Coconuts are an extremely versatile and varied agricultural product that is found throughout the coastal regions of tropical latitudes. Though originally an Asian crop from the Indian Ocean region, today the coconut palm tree grows in the Americas and Africa as well as Asia. For many years, coconuts flew under the radar in many markets, particularly those of food and consumer goods. However, over the last decade, coconut-based goods, such as coconut water and oils, have become a business worth over US$2 billion worldwide. Nevertheless, this upcoming industry is not without challenges. Currently, coconut production is highly atomized in many regions of the world, meaning that most coconut farms are small and disconnected, which adds difficulties to the product’s processing and distribution lines. Similarly, processing plants need to be diversified in order to take full advantage of the coconut as a whole, marketing everything from the meat and the water to the husk fibers and the shell.
International Coconut Markets and Trends
According to the Food and Agriculture Organization (FAO), the world’s largest producers of coconuts during 2016 were Indonesia with 17.7 million metric tons annually, the Philippines totaling 13.8 million, India accounting for 11.1 million, and Brazil with 2.6 million metric tons. Nevertheless, other regions of the world are also key coconut producers, such as the Caribbean and Africa. Meanwhile, as the aggregate demand for coconuts rises and investment into this industry increases, an unexpected threat looms over the palm trees. A dangerous plant illness known as lethal yellowing disease can reduce production and even kill an entire coconut tree plantation in a matter of weeks. This disease originated in the Caribbean region, but the plant-hopper insect that spread the illness has propagated to other regions where coconut production takes place, particularly Africa.
The lethal yellowing disease affects coconut palm trees, causing both the leaves and the nuts to turn yellow and fall until the tree eventually withers. The impact of the disease has been particularly stark in the coconut farms and palm tree plantations throughout the Caribbean, including island nations as well as the state of Florida, and Africa. However, coconut growers can take some steps to minimize the chances of their crops becoming infected and being lost. Some specific measures include the implementation of agroforestry practices and the avoidance of monoculture as well as regular maintenance of the farm operation. Plantations and farming operations that are devoted exclusively to coconut palm tree cultivation throughout a large expanse of land are more likely to become infected. Meanwhile, operations that integrate a variety of crops and alternate between different types of plants maintain a more diverse ecosystem, which is less susceptible to the lethal yellowing disease. Similarly, if the disease were to infect palm trees on a farm that practices agroforestry, the chances of containing and eradicating the illness before it spreads are substantially higher.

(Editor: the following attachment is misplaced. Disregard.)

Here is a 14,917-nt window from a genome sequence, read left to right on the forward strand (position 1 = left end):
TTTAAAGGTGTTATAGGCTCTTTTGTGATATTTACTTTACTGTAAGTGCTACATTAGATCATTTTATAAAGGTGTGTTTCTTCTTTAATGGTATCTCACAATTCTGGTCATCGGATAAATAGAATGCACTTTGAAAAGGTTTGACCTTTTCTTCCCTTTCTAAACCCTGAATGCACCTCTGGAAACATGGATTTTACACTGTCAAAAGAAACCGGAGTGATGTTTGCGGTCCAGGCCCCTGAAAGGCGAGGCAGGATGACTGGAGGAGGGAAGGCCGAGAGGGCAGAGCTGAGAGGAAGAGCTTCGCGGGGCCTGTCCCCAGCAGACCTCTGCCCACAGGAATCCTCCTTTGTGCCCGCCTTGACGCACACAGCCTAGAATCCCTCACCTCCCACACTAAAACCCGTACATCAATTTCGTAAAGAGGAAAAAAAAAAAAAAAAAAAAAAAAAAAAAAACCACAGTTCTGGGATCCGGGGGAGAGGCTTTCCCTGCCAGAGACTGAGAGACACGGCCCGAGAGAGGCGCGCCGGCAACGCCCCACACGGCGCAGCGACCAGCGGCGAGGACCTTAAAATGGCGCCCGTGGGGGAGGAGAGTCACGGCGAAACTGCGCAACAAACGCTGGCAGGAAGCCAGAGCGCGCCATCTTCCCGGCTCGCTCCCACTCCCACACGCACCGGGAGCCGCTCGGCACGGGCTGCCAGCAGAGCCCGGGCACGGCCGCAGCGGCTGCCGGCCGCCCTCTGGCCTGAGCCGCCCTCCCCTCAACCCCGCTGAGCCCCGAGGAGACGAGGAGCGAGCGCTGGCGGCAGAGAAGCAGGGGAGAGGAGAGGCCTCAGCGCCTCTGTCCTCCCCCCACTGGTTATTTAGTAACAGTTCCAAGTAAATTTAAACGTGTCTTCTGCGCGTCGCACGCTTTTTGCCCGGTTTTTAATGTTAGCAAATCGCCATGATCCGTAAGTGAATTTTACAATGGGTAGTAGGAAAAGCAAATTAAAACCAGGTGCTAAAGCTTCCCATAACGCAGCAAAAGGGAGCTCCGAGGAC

Finally, major companies and scientific institutions within the coconut palm tree industry should lead a concerted effort to research this phenomenon in order to better deal with the challenges that it presents. Currently, only minimal investments have been devoted to addressing the issue of palm tree illnesses and significant progress can be achieved if a modest amount of capital is devoted to this cause.